• There is no suggested time limit given in the game, we did two minutes, but I’d probably do three.
  • Princess enjoyed it, which is always a big plus for games in our house because she often is a grudging participant.

Lego creationary tips and tricks

Lego Creationary tips and tricks

  • Either go by a Lego store and use their Brick Wall to get more bricks or sprinkle in some more bricks from your other supplies somehow, because it could use about double the bricks included.
  • As I mentioned earlier there is no time given, I’d say you want between 3-5 minutes per builder.  Some of the concepts can be hard to think of how to build.
  • Start off with easy, no matter how experience you think you are.  The picture above is from the easy category.  It is not easy to build a canon with the included bricks, so it takes some serious thinking and planning.  Once you’re used to it, then move on.
  • Allow the builder to answer limited questions or give a hint or two if needed.  We got stuck on Princess’ build because it was out of what we were thinking.  She rolled building, and was trying to get us to guess tent.  That is hard to build for a six year old.  But since she could answer questions we guessed it off of that and her one hint.

If you’re interested, I’m collecting game posts on my Games pinterest board.  Feel free to look for more game ideas there.  Or browse my games category.

Made for Trade, family game night

{This post contains affiliate links.  See my full Disclosure statement for more information}

Made for Trade history game

I mentioned Made for Trade {affiliate link} in my History games post, but hadn’t had a chance to do a thorough post on it yet at the time.  Now, I’m finally sitting down and writing about it.

 

I first heard about Made for Trade when Phyllis from All Things Beautiful mentioned it in one of her weekly wrap ups.  I noted it, and thought to keep an eye out for Made for Trade.  Then we saw it in Williamsburg, and I snatched it up.

043

Made for Trade has three different levels of play, so far we’ve only done the easiest level, but I’m thinking next time we’ll head up to the next level.

 

Made for Trade premise:

You’re one of 5 (notice enough for my whole family to play) people from a colonial town going about life, buying, selling, working, and more.  Each level of play becomes more complex, the easiest version you are trying to buy 5 items and have 5 pounds (I could be off on amounts).  The harder levels have you buying specific items and trying to achieve goals, these require ability to read.

045

 

What I like about Made for Trade:

  1. It’s a great depiction of colonial life.  Which makes it a fun way to learn about history.
  2. The cards for the game are big and easy to handle.
  3. There are different levels of play, so my kids can play the easiest level that doesn’t require reading, but someone with strong readers can try harder levels.
  4. Games last about 30 minutes at the easy level, I’m assuming harder levels take longer.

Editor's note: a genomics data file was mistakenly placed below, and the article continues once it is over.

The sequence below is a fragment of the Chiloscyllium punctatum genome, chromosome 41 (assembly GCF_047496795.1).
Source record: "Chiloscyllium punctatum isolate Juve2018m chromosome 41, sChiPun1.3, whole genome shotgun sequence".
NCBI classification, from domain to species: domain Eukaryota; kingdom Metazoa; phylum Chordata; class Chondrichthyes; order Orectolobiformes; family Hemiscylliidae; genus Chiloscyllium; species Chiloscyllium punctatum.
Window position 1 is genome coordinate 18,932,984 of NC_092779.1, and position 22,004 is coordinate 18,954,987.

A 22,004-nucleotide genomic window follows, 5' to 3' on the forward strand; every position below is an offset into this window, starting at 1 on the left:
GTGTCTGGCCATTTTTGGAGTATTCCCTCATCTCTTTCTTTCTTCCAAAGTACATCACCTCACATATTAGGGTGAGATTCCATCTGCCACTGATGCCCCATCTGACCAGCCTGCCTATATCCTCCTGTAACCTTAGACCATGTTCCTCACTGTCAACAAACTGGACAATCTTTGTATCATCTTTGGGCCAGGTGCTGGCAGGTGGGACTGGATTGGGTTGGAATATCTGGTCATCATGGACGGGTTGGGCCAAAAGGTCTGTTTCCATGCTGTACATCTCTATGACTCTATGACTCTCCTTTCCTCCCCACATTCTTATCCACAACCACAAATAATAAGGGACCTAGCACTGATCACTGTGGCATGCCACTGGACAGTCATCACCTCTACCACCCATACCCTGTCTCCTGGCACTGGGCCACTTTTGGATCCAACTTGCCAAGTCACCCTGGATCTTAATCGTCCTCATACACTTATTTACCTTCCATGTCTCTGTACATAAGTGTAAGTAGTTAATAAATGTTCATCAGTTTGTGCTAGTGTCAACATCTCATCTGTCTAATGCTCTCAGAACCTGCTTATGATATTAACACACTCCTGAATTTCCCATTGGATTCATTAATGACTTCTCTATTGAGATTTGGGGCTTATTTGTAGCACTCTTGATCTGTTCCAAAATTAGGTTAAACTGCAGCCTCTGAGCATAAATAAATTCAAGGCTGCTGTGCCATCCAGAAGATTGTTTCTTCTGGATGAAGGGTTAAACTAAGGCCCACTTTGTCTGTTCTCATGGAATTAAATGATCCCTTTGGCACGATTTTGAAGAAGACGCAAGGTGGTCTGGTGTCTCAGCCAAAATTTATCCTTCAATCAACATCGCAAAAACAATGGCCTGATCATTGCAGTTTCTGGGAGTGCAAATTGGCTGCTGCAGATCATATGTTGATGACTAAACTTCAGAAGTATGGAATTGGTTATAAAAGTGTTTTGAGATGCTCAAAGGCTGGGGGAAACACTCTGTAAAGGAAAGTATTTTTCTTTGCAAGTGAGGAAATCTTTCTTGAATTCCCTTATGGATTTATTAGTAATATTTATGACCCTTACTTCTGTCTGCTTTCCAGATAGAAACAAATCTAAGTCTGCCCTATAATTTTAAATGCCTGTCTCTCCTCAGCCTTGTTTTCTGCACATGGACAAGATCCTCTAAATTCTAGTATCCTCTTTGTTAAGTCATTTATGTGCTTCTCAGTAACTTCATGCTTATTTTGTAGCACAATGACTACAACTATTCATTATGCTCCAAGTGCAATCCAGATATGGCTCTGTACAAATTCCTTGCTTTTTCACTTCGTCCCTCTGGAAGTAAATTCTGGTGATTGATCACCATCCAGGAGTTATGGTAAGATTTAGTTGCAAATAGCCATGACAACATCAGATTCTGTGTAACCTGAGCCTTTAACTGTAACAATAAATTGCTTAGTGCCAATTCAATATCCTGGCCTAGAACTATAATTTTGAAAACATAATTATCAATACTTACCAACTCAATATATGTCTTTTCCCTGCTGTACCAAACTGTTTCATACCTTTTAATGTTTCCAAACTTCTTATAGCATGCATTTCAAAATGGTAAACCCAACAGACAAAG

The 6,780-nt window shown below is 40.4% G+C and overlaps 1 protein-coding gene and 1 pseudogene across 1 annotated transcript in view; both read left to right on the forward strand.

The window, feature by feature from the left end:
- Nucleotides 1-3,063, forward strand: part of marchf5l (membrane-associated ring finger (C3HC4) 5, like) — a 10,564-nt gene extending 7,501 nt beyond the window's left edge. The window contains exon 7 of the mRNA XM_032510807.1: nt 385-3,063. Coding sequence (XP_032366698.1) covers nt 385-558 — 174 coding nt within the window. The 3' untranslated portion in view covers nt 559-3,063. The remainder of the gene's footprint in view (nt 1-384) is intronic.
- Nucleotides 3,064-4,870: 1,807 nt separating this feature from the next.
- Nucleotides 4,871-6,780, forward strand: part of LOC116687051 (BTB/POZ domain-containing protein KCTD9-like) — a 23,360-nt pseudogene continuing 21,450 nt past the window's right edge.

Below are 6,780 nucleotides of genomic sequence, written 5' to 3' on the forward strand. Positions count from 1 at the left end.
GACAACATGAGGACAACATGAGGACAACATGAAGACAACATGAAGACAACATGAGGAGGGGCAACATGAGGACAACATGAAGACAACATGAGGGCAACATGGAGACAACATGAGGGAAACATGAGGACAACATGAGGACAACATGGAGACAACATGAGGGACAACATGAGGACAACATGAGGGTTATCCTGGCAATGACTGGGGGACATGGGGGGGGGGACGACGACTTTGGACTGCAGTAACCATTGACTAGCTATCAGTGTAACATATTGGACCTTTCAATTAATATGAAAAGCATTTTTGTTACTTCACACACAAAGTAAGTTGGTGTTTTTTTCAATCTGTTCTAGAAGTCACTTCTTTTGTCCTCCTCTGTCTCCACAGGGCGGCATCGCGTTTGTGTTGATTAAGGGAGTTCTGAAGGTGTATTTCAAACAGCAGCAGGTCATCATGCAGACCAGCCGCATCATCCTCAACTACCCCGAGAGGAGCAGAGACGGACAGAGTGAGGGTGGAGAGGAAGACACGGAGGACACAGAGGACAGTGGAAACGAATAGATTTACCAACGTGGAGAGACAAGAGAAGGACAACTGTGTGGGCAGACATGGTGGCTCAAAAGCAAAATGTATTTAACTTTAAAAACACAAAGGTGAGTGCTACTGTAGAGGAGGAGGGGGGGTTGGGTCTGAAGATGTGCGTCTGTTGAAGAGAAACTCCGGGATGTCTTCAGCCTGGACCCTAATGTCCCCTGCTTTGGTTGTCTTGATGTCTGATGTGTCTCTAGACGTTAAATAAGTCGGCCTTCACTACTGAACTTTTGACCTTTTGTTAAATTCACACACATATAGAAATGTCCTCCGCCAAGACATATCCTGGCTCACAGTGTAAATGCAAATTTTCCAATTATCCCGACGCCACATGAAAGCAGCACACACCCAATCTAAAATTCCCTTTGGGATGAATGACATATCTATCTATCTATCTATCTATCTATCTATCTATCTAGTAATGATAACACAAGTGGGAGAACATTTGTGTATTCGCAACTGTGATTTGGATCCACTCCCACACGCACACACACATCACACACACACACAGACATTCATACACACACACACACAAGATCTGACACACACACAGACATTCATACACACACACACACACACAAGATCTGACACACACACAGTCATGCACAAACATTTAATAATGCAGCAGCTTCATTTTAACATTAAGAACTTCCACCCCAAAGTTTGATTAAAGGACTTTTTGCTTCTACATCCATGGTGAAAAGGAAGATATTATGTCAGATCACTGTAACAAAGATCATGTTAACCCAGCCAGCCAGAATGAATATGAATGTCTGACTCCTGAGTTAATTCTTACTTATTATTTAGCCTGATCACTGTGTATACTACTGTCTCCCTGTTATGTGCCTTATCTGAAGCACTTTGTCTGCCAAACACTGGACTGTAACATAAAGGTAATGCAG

5. There is some amount of strategy, but not much.  It’s like a more fun version of Monopoly.
  6. I love the illustrations on the board and for the figures.

049

 

What I don’t like about Made for Trade:

  1. About those figures.  The figures are cardboard and plastic.  Very flimsy. I’m not a big fan of this type of figure.
  2. Okay, that’s my only real complaint.
  3. Jeff’s complaint: high chance, it depends on your die roll, and what you draw at the stores.

044

 

Final thoughts on Made for Trade:

We pulled this out a lot while studying American history, the kiddos really enjoyed being the different people and going shopping.  They enjoyed deciding if they wanted to get the expensive 5 shilling item, or wait and see if they could get a cheaper item.

 

To see all of the games I’ve collected check out my pinterest board:

Games

Also check out my games category.

Fistful of Penguins

{This post contains affiliate links.  See my full Disclosure statement for more information}

2012-07-26

For my birthday my family all spoiled me.  My kids (through Jeff) knew just what to get me.  I got the new Lego Batman 2, comics, new Dice Set, AND a new game to play with the kiddos, A Fistful of Penguins.

studying the new game

Huh…….  I started this post almost a year ago, and never finished it.  Just goes to show the problems with ADD.  Well, since these pictures were taken, I’ve read the comic a couple of times, played LOTS of Batman Lego 2, and decided the dice were cursed because they always roll the opposite of how I want.

Fistful of penguins dice game for family game night

But the game, A Fistful of Penguins , that’s entered our frequent game rotation.

 

Fistful of penguins review

Game play is simple, as are the materials.  The clear plexi-glass on the left are penguins that are a form of currency.  The colorful chips in the middle are you points, and the dice are what you roll to win.

 

The game is designed to be played in about 20-30 minutes, so it’s a quick play.

 

Fistful of Penguins